Scrapbooks Pay Tribute to 'Music Man of
Three scrapbooks capturing the
nearly 50 years during which 'Gebby' Gebelein made his
musical mark on JHU have been donated to the Sheridan
By Greg Rienzi
Conrad "Gebby" Gebelein, the "Music Man of JHU,"
directed the university's instrumental musical programs for
nearly 50 years, during which time he became nothing short
of a Johns Hopkins icon. Lacrosse fans, in particular, will
recall Gebelein leading the Homewood faithful on in fight
songs and, in the face of an "unfair" officiating call
against the Blue Jays, sometimes launching himself onto the
field where he would good-naturedly wave his baton in the
The beloved late music director is the subject of a
three-volume scrapbook recently donated to the
Libraries' Special Collections Department.
The volumes contain a wealth of newspaper articles,
photographs, concert programs, letters and other items
concerning Gebelein, donated and arranged by Lenore Fine,
an alumna and his longtime friend, with the assistance of
Gina Lacy Wilt.
Gebelein founded the Johns Hopkins Band in 1921 and
led the group until his retirement in 1971, when he was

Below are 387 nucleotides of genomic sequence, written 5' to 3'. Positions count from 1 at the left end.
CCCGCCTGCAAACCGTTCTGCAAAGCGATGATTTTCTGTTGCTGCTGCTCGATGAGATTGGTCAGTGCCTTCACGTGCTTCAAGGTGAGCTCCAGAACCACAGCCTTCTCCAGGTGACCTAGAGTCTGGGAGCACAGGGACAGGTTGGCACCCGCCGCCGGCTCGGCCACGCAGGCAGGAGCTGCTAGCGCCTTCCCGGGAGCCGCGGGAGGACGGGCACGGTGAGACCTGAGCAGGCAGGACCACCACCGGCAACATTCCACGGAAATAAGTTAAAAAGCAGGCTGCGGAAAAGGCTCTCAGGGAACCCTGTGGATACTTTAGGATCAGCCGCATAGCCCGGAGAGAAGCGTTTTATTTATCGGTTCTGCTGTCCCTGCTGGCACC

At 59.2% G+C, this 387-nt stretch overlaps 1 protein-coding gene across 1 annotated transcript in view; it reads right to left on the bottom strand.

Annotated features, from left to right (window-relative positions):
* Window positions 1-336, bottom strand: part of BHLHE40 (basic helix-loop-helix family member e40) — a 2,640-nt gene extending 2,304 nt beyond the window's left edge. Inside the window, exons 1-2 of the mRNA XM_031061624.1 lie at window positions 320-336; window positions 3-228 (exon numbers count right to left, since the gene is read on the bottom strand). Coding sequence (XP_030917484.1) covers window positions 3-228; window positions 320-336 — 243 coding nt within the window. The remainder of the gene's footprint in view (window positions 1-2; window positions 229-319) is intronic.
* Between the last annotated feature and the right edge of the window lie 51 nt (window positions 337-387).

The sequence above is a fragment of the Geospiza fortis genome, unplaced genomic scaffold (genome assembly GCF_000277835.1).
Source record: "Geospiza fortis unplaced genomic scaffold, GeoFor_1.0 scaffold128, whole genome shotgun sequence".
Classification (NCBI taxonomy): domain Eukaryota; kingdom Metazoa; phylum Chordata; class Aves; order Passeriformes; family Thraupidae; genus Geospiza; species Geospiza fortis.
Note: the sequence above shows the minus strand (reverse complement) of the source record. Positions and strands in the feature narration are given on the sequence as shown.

named conductor emeritus by then president Milton S.
Eisenhower. He remained an active part of the band past
retirement, conducting at many lacrosse games until his
death in 1981. He also led the glee club and the Officers
Training Corps Band, and conducted classical music concerts
at Homewood's Shriver Hall.
The Bavarian-born Gebelein moved to the United States
in his early teens. He first found work playing in local
dance hall bands and would later enroll in the Peabody
Conservatory to further his musical training.
Among his other duties, he composed such JHU athletic
event staples as "March," "JHU," "Goucher Girls" and
A zealous fan of the university's lacrosse teams,
Gebelein would often put his stamp on the games, including
striking up the band for "Ach du Lieber, Augustine"
whenever a Hopkins team reached 20 goals in a game. In
1967, the concrete grandstand on the south side of Homewood
Field was named for him.
To set up an appointment to view the Gebelein
scrapbooks, call 410-516-8348.
GO TO MAY 2,
TABLE OF CONTENTS.
GO TO THE GAZETTE